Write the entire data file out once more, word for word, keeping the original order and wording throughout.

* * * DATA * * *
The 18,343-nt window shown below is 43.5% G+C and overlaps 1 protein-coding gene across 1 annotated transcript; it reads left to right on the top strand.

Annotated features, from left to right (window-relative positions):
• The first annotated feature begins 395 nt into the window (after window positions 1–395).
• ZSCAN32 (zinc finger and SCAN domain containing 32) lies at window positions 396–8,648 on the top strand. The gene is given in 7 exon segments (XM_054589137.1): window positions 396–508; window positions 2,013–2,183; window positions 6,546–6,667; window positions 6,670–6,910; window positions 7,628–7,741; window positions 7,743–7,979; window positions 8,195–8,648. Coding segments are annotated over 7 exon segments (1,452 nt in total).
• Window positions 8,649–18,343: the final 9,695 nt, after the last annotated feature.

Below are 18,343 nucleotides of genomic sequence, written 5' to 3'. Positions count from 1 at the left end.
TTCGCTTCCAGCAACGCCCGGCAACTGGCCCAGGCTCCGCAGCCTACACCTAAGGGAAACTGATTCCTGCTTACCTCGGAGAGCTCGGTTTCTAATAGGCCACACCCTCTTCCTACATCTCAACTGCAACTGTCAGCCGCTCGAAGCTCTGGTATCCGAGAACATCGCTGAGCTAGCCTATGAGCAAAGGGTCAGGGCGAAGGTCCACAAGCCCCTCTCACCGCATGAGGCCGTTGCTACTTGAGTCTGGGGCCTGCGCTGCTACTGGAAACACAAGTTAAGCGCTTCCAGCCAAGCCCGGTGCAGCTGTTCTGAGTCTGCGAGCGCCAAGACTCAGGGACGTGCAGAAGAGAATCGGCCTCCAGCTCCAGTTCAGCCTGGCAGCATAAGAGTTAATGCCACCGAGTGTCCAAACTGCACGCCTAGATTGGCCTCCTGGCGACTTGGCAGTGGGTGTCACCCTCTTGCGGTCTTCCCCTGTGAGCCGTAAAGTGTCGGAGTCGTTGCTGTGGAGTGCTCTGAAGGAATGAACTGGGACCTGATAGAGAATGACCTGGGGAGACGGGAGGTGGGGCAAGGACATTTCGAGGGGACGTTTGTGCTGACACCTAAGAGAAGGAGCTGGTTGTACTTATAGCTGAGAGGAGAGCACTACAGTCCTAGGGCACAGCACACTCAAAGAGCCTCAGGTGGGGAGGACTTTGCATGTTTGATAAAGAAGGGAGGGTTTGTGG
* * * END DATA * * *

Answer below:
The 18,343-nt window shown below is 43.5% G+C and overlaps 1 protein-coding gene across 1 annotated transcript; it reads left to right on the top strand.

Annotated features, from left to right (window-relative positions):
• The first annotated feature begins 395 nt into the window (after window positions 1–395).
• ZSCAN32 (zinc finger and SCAN domain containing 32) lies at window positions 396–8,648 on the top strand. The gene is given in 7 exon segments (XM_054589137.1): window positions 396–508; window positions 2,013–2,183; window positions 6,546–6,667; window positions 6,670–6,910; window positions 7,628–7,741; window positions 7,743–7,979; window positions 8,195–8,648. Coding segments are annotated over 7 exon segments (1,452 nt in total).
• Window positions 8,649–18,343: the final 9,695 nt, after the last annotated feature.

Below are 18,343 nucleotides of genomic sequence, written 5' to 3'. Positions count from 1 at the left end.
TTCGCTTCCAGCAACGCCCGGCAACTGGCCCAGGCTCCGCAGCCTACACCTAAGGGAAACTGATTCCTGCTTACCTCGGAGAGCTCGGTTTCTAATAGGCCACACCCTCTTCCTACATCTCAACTGCAACTGTCAGCCGCTCGAAGCTCTGGTATCCGAGAACATCGCTGAGCTAGCCTATGAGCAAAGGGTCAGGGCGAAGGTCCACAAGCCCCTCTCACCGCATGAGGCCGTTGCTACTTGAGTCTGGGGCCTGCGCTGCTACTGGAAACACAAGTTAAGCGCTTCCAGCCAAGCCCGGTGCAGCTGTTCTGAGTCTGCGAGCGCCAAGACTCAGGGACGTGCAGAAGAGAATCGGCCTCCAGCTCCAGTTCAGCCTGGCAGCATAAGAGTTAATGCCACCGAGTGTCCAAACTGCACGCCTAGATTGGCCTCCTGGCGACTTGGCAGTGGGTGTCACCCTCTTGCGGTCTTCCCCTGTGAGCCGTAAAGTGTCGGAGTCGTTGCTGTGGAGTGCTCTGAAGGAATGAACTGGGACCTGATAGAGAATGACCTGGGGAGACGGGAGGTGGGGCAAGGACATTTCGAGGGGACGTTTGTGCTGACACCTAAGAGAAGGAGCTGGTTGTACTTATAGCTGAGAGGAGAGCACTACAGTCCTAGGGCACAGCACACTCAAAGAGCCTCAGGTGGGGAGGACTTTGCATGTTTGATAAAGAAGGGAGGGTTTGTGG